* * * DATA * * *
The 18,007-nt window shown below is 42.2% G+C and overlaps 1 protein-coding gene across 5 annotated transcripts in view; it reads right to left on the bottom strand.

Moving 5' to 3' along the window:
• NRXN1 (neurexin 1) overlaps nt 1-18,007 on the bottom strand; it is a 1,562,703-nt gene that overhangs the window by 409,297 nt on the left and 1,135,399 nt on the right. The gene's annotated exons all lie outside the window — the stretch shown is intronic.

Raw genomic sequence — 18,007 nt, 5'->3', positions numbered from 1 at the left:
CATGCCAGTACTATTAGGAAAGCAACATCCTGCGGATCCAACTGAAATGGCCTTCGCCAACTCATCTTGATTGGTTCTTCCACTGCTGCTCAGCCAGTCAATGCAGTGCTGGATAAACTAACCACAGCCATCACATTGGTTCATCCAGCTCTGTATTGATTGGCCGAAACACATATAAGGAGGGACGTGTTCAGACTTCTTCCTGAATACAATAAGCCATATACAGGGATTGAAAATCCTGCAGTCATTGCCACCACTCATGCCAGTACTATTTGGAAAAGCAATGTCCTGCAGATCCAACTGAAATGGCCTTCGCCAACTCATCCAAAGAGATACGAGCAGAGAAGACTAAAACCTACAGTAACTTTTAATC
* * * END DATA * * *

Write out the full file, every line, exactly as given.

The 18,007-nt window shown below is 42.2% G+C and overlaps 1 protein-coding gene across 5 annotated transcripts in view; it reads right to left on the bottom strand.

Moving 5' to 3' along the window:
• NRXN1 (neurexin 1) overlaps nt 1-18,007 on the bottom strand; it is a 1,562,703-nt gene that overhangs the window by 409,297 nt on the left and 1,135,399 nt on the right. The gene's annotated exons all lie outside the window — the stretch shown is intronic.

Raw genomic sequence — 18,007 nt, 5'->3', positions numbered from 1 at the left:
CATGCCAGTACTATTAGGAAAGCAACATCCTGCGGATCCAACTGAAATGGCCTTCGCCAACTCATCTTGATTGGTTCTTCCACTGCTGCTCAGCCAGTCAATGCAGTGCTGGATAAACTAACCACAGCCATCACATTGGTTCATCCAGCTCTGTATTGATTGGCCGAAACACATATAAGGAGGGACGTGTTCAGACTTCTTCCTGAATACAATAAGCCATATACAGGGATTGAAAATCCTGCAGTCATTGCCACCACTCATGCCAGTACTATTTGGAAAAGCAATGTCCTGCAGATCCAACTGAAATGGCCTTCGCCAACTCATCCAAAGAGATACGAGCAGAGAAGACTAAAACCTACAGTAACTTTTAATC